When searching for evidence-based information, one should select the highest level of evidence possible--systematic reviews or meta-analyses. Systematic reviews, meta-analyses, and critically-appraised topics/articles have all gone through an evaluation process: they have been "filtered." Information that has not been critically appraised is considered "unfiltered."
As you move up the pyramid, however, fewer studies are available; it's important to recognize that high levels of evidence may not exist for your clinical question. If this is the case, you'll need to move down the pyramid if your quest for resources at the top of the pyramid is unsuccessful.
- Meta-Analysis: A systematic review that uses quantitative methods to summarize the results.
- Systematic Review: Authors have systematically searched for, appraised, and summarised all of the medical literature for a specific topic.
- Critically Appraised Topic: Authors evaluate and synthesize multiple research studies.
- Critically Appraised Articles: Authors evaluate and synopsize individual research studies.
- Randomized Controlled Trials: Include a randomized group of patients in an experimental group and a control group. These groups are followed up for the variables/outcomes of interest.
- Cohort Study: Identifies two groups (cohorts) of patients, one which did receive the exposure of interest, and one which did not, and following these cohorts forward for the outcome of interest.
- Case-Control Study: Identifies patients who have the outcome of interest (cases) and control patients without the same outcome, and looks for exposure of interest.
- Background Information/Expert Opinion: Handbooks, encyclopedias, and textbooks often provide a good foundation or introduction and often include generalized information about a condition. While background information presents a convenient summary, often it takes about three years for this type of literature to be published.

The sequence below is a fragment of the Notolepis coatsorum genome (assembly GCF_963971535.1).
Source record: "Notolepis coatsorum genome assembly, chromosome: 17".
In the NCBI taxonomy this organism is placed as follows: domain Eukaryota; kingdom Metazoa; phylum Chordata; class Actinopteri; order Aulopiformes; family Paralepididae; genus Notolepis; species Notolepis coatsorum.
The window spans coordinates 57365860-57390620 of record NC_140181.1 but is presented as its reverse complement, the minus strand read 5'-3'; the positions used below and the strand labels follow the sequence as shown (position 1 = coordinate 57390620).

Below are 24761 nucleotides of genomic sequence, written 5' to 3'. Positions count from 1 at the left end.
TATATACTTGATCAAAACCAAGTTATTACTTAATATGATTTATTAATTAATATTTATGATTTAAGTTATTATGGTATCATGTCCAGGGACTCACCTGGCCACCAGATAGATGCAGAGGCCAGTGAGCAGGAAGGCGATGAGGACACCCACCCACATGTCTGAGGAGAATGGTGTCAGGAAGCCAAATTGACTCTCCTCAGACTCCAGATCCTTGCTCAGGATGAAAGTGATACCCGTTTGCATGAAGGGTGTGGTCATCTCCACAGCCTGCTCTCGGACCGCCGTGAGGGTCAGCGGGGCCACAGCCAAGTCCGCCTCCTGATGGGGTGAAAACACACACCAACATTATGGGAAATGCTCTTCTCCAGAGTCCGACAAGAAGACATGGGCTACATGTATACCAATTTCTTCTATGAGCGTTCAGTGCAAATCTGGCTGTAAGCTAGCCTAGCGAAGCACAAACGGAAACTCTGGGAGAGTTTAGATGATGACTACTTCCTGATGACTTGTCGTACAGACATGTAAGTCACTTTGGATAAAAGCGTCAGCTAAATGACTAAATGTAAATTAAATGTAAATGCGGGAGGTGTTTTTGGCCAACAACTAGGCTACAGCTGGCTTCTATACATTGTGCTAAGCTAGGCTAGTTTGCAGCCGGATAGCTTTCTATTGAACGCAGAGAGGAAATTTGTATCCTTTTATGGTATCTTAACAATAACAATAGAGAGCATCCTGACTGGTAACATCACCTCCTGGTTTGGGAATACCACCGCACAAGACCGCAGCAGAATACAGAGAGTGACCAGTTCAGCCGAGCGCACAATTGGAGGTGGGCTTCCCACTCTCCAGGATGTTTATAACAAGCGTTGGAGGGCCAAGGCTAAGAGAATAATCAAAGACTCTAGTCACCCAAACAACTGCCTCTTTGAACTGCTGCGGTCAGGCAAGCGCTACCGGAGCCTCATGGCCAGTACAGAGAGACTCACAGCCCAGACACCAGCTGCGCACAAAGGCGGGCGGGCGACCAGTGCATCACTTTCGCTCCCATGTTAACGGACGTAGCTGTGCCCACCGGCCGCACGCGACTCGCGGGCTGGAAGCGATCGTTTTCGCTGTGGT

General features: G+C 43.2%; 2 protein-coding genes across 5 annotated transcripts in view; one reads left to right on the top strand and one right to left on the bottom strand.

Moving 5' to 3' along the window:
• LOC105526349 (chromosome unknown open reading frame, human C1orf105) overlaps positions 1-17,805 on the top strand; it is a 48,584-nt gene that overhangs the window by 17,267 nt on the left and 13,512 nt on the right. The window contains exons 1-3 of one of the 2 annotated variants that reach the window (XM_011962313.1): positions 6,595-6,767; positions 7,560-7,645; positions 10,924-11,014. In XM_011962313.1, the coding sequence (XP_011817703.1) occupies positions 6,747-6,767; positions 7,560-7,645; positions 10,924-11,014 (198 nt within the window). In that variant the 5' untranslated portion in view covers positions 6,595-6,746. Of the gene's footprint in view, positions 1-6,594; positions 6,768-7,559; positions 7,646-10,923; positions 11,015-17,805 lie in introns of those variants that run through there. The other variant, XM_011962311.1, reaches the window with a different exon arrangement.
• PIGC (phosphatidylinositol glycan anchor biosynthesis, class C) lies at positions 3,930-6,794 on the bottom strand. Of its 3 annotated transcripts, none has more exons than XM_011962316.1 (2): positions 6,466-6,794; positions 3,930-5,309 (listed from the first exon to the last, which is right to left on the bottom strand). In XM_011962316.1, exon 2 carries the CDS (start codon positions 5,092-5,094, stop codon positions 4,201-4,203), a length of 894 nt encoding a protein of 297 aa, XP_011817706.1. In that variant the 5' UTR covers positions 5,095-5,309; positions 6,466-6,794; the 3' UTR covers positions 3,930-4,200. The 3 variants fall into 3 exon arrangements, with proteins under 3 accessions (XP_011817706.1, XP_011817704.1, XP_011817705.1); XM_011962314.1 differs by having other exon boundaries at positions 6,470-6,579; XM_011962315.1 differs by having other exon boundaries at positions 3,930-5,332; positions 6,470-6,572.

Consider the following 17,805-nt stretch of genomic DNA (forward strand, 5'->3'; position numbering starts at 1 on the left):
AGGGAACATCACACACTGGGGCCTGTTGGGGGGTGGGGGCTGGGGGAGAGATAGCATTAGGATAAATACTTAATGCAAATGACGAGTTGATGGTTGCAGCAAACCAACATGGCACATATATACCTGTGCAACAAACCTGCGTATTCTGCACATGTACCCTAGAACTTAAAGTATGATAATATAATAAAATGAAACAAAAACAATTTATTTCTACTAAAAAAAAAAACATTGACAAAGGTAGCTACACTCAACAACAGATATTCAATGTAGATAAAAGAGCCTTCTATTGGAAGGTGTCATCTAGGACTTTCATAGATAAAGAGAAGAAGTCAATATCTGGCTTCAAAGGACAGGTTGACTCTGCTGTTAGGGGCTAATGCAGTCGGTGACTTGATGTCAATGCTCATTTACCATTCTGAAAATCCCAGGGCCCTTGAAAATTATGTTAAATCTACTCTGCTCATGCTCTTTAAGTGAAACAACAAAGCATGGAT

- Animal Research/Lab Studies: Information begins at the bottom of the pyramid: this is where ideas and laboratory research takes place. Ideas turn into therapies and diagnostic tools, which then are tested with lab models and animals.
Use the TRIP database to find unfiltered and filtered information sources online.
Greenhalgh, Trisha. How to Read a Paper: the Basics of Evidence Based Medicine. London: BMJ, 2000.
Glover, Jan; Izzo, David; Odato, Karen & Lei Wang. EBM Pyramid. Dartmouth University/Yale University. 2006.
Personal portable information technology is advancing at a breathtaking speed. Google has recently introduced Glass, a device that is worn like conventional glasses, but that combines a computerized central processing unit, touchpad, display screen, high-definition camera, microphone, bone-conduction transducer, and wireless connectivity. We have obtained a Glass device through Google's Explorer program and have tested its applicability in our daily pediatric surgical practice and in relevant experimental settings.
Glass was worn daily for 4 consecutive weeks in a University Children's Hospital. A daily log was kept, and activities with a potential applicability were identified. Performance of Glass was evaluated for such activities. In-vitro experiments were conducted where further testing was indicated.
Wearing Glass throughout the day for the study interval was well tolerated. Colleagues, staff, families and patients overwhelmingly had a positive response to Glass. Useful applications for Glass were hands-free photo/videodocumentation, making hands-free telephone calls, looking up billing codes, and internet searches for unfamiliar medical terms or syndromes. Drawbacks encountered with the current equipment were low battery endurance, data protection issues, poor overall audio quality, as well as long transmission latency combined with interruptions and cut-offs during internet videoconferencing.
Glass has the some clear utility in the clinical setting. However, before it can be recommended universally for physicians and surgeons, substantial improvements to the hardware are required, issues of data protection must be solved, and specialized medical applications (apps) need to be developed.